GOVERNMENT: ALMOND DEAL FOR THE BENEFIT OF THE PEOPLE
The Government of Barbados says it will not apologize for buying Almond Beach Village in St Peter for $US55 million.
Minister of Finance Chris Sinckler told Parliament this afternoon the investment was a fundamentally serious, responsible and sound decision for the people of Barbados.
Speaking on a bill to amend the Income Tax Act, Sinckler added: “I say, I can apologize for many things, but I humbly suggest that this side has nothing to apologize for in intervening in this situation to turn it around for the people of Barbados. Everybody knows the airlines follow the brands, the brands bring the tourists and the tourists bring the airlines. In a few years’ time, you are going to see the kind of jetliners that are going to be lining up at Grantley Adams International Airport just because this Sandals is here . . . . and when we add Four Seasons.”
“And you are going to say that a prime property of real estate and the Government decides to spend US$55 million to get it in the name of the people of Barbados and we are to be harassed and beaten up all over this country for doing something for the people that look like us,” the Minister of Finance continued.
“People talk about what we offered Sandals? Go and see what Grenada offered them. Much more than that. We are building a hotel for the Government of Barbados in which Sandals is going to operate,” he stated.
Sinckler said that unlike the Opposition Barbados Labour Party, with respect to the Hilton, Government was ensuring that the fundamental operational premises were put in place to see that investment did not cause the taxpayers of Barbados any recurrent expenditure to run every year.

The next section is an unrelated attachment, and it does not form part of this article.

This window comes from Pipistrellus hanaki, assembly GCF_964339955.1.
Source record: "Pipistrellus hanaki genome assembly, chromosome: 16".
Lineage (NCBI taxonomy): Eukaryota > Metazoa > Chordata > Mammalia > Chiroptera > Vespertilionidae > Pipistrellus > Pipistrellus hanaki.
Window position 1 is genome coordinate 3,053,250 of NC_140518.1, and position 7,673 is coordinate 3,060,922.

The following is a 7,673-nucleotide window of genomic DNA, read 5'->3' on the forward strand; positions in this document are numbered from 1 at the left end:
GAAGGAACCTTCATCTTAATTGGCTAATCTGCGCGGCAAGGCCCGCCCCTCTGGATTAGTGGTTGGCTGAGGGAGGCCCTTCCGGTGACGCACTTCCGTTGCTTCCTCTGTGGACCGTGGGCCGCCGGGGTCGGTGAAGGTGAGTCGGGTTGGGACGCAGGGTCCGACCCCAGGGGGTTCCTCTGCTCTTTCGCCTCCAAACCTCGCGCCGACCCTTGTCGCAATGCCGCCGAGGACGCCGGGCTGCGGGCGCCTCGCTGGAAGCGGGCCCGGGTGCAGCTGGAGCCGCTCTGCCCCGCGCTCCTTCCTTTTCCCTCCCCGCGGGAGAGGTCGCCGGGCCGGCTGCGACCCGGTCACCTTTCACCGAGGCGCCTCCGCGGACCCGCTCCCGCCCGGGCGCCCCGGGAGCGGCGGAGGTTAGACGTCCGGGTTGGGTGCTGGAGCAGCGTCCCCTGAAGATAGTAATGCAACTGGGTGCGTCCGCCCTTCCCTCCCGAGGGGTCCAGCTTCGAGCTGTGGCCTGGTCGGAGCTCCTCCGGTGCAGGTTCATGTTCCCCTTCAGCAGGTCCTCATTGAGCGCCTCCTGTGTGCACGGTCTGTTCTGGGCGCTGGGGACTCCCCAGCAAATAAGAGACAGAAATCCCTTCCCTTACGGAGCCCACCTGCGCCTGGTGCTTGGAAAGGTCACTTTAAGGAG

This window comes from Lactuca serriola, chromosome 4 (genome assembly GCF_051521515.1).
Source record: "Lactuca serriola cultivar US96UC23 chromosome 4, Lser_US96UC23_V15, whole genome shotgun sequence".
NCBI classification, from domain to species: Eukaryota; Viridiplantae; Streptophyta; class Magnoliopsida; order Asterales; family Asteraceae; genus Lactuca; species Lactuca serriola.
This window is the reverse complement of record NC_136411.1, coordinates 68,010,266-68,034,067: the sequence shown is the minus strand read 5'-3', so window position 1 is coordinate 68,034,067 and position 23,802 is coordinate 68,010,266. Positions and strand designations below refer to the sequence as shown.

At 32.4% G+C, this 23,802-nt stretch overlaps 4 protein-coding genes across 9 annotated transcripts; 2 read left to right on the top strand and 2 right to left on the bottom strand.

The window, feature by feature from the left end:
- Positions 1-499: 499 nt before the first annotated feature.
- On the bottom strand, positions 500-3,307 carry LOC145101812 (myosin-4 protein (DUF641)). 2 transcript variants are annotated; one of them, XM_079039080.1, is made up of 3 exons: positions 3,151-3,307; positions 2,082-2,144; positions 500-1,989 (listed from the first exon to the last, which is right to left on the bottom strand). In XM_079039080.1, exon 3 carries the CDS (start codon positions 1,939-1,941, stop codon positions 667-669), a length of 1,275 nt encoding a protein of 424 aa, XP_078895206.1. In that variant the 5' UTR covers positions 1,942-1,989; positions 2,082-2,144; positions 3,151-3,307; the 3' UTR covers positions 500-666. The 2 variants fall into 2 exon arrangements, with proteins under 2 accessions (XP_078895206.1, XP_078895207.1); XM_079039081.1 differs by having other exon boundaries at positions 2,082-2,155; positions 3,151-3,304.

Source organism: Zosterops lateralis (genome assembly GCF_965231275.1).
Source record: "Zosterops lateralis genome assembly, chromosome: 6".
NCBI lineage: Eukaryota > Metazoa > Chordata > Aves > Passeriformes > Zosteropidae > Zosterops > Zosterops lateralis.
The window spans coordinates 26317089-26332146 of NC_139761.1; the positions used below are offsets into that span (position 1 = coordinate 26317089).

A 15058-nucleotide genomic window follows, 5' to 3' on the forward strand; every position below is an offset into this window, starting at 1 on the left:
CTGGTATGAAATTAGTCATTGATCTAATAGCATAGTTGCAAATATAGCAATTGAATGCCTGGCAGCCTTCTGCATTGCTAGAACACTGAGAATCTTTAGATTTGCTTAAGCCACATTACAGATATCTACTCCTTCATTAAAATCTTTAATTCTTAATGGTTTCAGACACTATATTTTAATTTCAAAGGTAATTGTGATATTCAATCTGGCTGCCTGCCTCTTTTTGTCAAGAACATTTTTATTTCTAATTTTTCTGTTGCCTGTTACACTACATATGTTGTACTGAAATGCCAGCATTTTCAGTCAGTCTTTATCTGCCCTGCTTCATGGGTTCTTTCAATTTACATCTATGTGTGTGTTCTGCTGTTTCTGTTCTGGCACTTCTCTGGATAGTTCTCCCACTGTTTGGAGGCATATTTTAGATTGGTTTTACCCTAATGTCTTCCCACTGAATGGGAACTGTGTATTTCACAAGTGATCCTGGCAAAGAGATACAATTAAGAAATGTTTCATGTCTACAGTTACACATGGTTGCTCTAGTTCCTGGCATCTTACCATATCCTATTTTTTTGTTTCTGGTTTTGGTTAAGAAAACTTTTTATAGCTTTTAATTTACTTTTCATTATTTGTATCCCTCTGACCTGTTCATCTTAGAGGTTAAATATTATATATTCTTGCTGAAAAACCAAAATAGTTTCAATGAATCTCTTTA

“We have chosen an excellent brand manager who is going to bring value to Barbados that a lot of people who we hear talking, put together, can’t bring to Barbados. We did not get one [Sandals branded property]; we got two. The other one didn’t have anything to do with us, but the fact that we called them to Barbados, they ended up having two.
“I make bold to say that the lease payments and the business that they are going to generate on an average occupancy rate of 75
per cent year round –– and we know that Sandals can get much more than that –– but let’s say they get 70 or 75 per cent occupancy rate, [that] will generate enough revenue to pay for the loan and the incentives too,” declared Sinckler.
“But the question I ask everybody in Barbados and in this House [is] what it is that you are getting from Sandals right now? What are you getting for it? I made this point to the IDB . . . . We are in the business of attracting investment. If you are telling me I have to cut my investment just so I can get an arithmetical line . . . say, I reduce this by this per cent and that per cent . . . a major investment bypass Barbados and go elsewhere, what are you getting for it? I am saying that life cannot just be done, equated on represented through some arithmetic calculation. One has to look at the total multiplier effects. What you are giving up and what you are getting in return.”
He said Sandals has one of the major marketing forces and departments in the world.
Sinckler pointed out that it has more than 500 employees who wake up every day, from Alaska to Russia.
“All over the place, you hear some people in Barbados thrashing this thing . . . some people who should know better, and others who don’t really. The point I am making is that, we as a Government believe it is a sound and it is the correct type of investment to attract to Barbados. I know there are a lot of little local people, very quietly texting me on my phone, saying they are so happy they are getting some business.”
The minister said he knew, for example, from his days at Caribbean Policy Development Centre and working with OXFAM, that Sandals has the widest and largest and most sophisticated
farm-to-fork operation domestically in many Caribbean countries
in which they operate, from St Lucia to Jamaica.
“That is a fact. Not just buying from the local farmer and tell them bring something. Working with them, giving them better equipment, showing them how to refrigerate products, how to present it. In fact, they even go so far as bringing the farmers in the hotel to stay on weekends so they can see what is required to be produced. So I am talking about something that is going to add tremendous value to Barbados, and therefore when I go sleep at night I can rest that this has been a fundamentally serious and responsible and sound decision for the people of Barbados. So
I am not going to let anybody confuse me.”